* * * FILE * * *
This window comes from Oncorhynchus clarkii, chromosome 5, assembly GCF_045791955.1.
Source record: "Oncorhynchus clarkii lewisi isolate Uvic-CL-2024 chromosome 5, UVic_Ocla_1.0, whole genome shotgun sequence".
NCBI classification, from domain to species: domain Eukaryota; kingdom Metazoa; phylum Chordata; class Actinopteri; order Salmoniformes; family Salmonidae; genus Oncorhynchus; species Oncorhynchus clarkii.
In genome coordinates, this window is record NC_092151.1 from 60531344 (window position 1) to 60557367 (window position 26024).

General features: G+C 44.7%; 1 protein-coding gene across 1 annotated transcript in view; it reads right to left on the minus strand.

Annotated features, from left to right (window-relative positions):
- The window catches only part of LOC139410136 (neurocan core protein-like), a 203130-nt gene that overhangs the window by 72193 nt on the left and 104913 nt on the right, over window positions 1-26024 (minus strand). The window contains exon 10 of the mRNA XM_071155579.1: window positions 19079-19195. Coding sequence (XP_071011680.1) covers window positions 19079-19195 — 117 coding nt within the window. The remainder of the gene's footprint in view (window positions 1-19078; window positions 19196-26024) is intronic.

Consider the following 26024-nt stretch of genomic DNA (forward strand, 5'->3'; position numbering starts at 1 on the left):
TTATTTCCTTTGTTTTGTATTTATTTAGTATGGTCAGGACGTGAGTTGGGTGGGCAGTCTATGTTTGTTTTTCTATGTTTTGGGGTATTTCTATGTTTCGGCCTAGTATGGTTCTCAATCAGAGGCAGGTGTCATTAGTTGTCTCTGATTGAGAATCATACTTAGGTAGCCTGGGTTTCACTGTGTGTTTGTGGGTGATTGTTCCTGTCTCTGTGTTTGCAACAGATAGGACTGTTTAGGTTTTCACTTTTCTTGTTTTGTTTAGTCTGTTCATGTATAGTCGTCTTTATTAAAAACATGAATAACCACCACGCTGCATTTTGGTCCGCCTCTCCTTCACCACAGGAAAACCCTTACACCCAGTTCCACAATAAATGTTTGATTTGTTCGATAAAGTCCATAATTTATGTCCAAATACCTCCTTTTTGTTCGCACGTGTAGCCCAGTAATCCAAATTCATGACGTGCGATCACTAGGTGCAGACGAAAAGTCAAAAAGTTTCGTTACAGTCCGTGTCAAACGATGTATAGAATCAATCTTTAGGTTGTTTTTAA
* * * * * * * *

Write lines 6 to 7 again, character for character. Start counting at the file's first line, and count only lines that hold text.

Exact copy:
Annotated features, from left to right (window-relative positions):
- The window catches only part of LOC139410136 (neurocan core protein-like), a 203130-nt gene that overhangs the window by 72193 nt on the left and 104913 nt on the right, over window positions 1-26024 (minus strand). The window contains exon 10 of the mRNA XM_071155579.1: window positions 19079-19195. Coding sequence (XP_071011680.1) covers window positions 19079-19195 — 117 coding nt within the window. The remainder of the gene's footprint in view (window positions 1-19078; window positions 19196-26024) is intronic.